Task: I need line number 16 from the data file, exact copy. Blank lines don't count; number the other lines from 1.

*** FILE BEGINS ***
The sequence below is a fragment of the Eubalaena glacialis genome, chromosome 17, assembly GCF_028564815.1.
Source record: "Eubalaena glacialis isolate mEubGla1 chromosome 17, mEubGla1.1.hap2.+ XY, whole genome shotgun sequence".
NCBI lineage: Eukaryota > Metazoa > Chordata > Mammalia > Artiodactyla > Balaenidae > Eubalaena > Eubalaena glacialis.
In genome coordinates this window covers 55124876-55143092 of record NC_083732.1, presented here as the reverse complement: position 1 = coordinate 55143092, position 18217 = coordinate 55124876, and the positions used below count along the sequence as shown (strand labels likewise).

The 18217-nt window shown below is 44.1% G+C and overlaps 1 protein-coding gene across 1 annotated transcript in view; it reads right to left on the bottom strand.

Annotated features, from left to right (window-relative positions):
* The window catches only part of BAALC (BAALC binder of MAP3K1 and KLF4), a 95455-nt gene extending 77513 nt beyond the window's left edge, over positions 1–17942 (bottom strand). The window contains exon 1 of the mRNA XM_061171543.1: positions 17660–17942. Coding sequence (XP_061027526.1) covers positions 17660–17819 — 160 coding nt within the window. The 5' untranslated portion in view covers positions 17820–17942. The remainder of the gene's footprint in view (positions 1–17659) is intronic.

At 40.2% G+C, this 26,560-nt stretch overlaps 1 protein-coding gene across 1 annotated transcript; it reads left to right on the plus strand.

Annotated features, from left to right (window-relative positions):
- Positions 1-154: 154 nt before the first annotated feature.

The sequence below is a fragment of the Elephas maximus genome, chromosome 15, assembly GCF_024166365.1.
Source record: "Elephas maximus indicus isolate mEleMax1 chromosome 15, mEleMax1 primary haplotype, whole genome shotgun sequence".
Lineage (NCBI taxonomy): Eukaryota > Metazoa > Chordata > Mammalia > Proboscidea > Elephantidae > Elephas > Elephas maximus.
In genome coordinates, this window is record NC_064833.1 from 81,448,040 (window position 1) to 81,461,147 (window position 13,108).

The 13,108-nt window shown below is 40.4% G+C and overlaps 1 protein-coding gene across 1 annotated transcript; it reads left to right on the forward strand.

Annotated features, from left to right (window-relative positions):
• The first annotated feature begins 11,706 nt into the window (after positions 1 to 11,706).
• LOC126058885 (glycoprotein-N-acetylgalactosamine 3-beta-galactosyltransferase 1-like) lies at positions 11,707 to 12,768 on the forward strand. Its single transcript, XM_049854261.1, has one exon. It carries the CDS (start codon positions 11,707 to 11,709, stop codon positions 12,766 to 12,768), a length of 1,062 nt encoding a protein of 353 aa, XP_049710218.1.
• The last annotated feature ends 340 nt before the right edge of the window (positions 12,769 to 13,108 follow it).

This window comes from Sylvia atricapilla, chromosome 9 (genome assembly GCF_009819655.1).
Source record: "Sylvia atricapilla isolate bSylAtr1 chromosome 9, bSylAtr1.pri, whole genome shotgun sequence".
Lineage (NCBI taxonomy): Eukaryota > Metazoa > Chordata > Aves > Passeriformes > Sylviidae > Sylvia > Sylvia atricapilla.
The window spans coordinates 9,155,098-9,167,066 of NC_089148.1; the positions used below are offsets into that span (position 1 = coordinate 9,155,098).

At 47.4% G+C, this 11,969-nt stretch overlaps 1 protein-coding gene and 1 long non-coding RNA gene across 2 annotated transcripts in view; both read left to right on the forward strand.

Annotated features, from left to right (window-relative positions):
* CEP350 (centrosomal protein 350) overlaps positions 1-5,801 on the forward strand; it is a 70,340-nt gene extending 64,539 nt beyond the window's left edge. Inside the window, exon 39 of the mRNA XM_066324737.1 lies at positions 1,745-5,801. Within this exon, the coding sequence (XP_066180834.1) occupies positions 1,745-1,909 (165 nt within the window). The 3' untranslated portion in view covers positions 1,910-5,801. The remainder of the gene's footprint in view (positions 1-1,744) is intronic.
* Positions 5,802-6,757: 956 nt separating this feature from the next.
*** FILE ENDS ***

Annotated features, from left to right (window-relative positions):